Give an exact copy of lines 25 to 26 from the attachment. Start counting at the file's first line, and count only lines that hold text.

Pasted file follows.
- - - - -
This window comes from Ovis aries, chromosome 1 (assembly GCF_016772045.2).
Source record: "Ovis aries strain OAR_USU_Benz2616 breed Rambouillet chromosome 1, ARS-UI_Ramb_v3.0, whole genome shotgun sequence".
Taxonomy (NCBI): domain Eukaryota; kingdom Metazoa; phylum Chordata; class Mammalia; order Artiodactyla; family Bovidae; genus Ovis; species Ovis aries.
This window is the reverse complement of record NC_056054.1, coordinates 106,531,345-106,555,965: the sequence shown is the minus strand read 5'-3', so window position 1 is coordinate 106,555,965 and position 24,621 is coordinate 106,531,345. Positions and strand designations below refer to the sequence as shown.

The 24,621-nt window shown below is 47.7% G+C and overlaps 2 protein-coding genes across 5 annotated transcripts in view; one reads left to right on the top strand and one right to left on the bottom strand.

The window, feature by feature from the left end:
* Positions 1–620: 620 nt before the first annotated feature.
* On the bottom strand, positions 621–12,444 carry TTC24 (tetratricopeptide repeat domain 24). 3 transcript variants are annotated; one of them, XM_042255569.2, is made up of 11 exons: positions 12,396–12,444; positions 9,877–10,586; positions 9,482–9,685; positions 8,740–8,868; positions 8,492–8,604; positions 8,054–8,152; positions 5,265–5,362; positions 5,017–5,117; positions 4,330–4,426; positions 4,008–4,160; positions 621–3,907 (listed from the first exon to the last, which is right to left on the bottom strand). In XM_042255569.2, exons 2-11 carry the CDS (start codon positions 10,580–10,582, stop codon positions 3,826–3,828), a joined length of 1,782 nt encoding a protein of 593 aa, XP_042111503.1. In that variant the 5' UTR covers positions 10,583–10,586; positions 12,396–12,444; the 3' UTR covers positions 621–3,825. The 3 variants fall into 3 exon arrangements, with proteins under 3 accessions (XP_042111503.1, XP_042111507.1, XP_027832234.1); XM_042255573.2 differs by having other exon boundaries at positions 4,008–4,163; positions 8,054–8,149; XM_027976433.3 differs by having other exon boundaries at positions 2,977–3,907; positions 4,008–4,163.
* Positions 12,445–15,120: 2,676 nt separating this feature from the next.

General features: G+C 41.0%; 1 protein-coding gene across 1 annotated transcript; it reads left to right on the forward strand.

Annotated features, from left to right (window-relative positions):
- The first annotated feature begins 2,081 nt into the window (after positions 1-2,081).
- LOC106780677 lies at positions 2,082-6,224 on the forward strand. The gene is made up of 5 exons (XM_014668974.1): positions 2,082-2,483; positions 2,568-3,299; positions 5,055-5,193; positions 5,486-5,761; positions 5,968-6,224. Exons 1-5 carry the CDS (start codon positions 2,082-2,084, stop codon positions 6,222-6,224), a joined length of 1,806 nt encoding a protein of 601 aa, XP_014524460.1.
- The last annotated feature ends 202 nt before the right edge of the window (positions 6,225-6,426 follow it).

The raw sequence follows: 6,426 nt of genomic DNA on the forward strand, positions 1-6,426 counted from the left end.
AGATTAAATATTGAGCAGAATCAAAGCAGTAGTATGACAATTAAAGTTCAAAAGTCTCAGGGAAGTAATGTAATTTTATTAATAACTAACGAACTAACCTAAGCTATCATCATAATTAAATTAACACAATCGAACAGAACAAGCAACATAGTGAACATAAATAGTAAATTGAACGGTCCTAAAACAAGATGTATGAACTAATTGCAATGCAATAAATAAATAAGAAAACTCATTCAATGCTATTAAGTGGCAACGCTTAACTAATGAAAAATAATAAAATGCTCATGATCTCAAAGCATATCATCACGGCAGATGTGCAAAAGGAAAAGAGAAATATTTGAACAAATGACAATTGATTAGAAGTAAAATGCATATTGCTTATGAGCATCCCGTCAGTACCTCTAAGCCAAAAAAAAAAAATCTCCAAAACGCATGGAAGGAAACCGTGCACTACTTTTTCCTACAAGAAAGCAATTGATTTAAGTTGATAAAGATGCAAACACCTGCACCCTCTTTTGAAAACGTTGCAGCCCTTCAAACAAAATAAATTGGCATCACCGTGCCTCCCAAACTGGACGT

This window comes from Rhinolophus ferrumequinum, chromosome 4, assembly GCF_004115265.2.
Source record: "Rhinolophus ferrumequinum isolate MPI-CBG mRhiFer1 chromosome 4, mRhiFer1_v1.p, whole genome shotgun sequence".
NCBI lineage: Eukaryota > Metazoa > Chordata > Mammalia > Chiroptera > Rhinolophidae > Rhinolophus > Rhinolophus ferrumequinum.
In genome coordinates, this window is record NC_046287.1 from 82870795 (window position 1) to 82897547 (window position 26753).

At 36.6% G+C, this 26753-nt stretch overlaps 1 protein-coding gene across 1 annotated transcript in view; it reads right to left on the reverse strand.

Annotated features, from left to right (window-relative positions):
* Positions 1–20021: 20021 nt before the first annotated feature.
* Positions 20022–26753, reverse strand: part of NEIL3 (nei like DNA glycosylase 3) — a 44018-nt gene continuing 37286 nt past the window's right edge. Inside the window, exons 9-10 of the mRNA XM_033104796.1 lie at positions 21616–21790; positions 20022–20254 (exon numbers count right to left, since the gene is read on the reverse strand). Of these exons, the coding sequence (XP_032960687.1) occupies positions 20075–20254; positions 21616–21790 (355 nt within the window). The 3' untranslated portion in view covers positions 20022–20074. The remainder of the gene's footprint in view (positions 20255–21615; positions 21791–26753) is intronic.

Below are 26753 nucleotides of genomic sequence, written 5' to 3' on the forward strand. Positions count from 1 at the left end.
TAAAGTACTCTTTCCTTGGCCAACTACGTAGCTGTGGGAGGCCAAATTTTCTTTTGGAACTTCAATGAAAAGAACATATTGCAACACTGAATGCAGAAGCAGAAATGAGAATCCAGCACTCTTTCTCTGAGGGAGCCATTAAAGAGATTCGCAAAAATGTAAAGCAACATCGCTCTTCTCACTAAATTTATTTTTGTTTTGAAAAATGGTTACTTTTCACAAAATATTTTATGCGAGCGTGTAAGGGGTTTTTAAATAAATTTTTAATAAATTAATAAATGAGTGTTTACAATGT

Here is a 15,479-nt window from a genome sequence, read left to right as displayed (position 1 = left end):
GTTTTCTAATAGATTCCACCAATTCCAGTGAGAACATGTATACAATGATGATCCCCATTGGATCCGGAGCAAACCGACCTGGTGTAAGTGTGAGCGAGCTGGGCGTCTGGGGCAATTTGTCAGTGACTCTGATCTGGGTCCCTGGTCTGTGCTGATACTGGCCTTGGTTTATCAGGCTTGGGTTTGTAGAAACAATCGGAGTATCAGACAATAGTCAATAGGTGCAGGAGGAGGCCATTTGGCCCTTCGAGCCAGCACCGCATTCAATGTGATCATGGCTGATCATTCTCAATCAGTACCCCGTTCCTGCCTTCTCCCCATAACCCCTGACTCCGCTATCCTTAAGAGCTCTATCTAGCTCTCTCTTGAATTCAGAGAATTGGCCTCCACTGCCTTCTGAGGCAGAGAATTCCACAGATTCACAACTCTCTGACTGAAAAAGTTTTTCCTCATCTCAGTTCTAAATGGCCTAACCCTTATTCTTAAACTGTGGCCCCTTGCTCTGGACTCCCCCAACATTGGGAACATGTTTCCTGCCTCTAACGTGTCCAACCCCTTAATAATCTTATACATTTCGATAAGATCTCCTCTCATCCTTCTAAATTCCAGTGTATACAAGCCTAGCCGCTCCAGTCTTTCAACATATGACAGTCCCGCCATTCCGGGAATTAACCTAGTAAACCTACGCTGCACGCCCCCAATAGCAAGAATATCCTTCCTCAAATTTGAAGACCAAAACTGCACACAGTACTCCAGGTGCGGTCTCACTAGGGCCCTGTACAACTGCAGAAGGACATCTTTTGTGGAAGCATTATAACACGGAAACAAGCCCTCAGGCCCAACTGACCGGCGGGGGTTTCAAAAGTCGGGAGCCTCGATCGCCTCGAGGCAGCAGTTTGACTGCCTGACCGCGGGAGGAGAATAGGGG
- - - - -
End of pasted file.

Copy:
Below are 26753 nucleotides of genomic sequence, written 5' to 3' on the forward strand. Positions count from 1 at the left end.
TAAAGTACTCTTTCCTTGGCCAACTACGTAGCTGTGGGAGGCCAAATTTTCTTTTGGAACTTCAATGAAAAGAACATATTGCAACACTGAATGCAGAAGCAGAAATGAGAATCCAGCACTCTTTCTCTGAGGGAGCCATTAAAGAGATTCGCAAAAATGTAAAGCAACATCGCTCTTCTCACTAAATTTATTTTTGTTTTGAAAAATGGTTACTTTTCACAAAATATTTTATGCGAGCGTGTAAGGGGTTTTTAAATAAATTTTTAATAAATTAATAAATGAGTGTTTACAATGT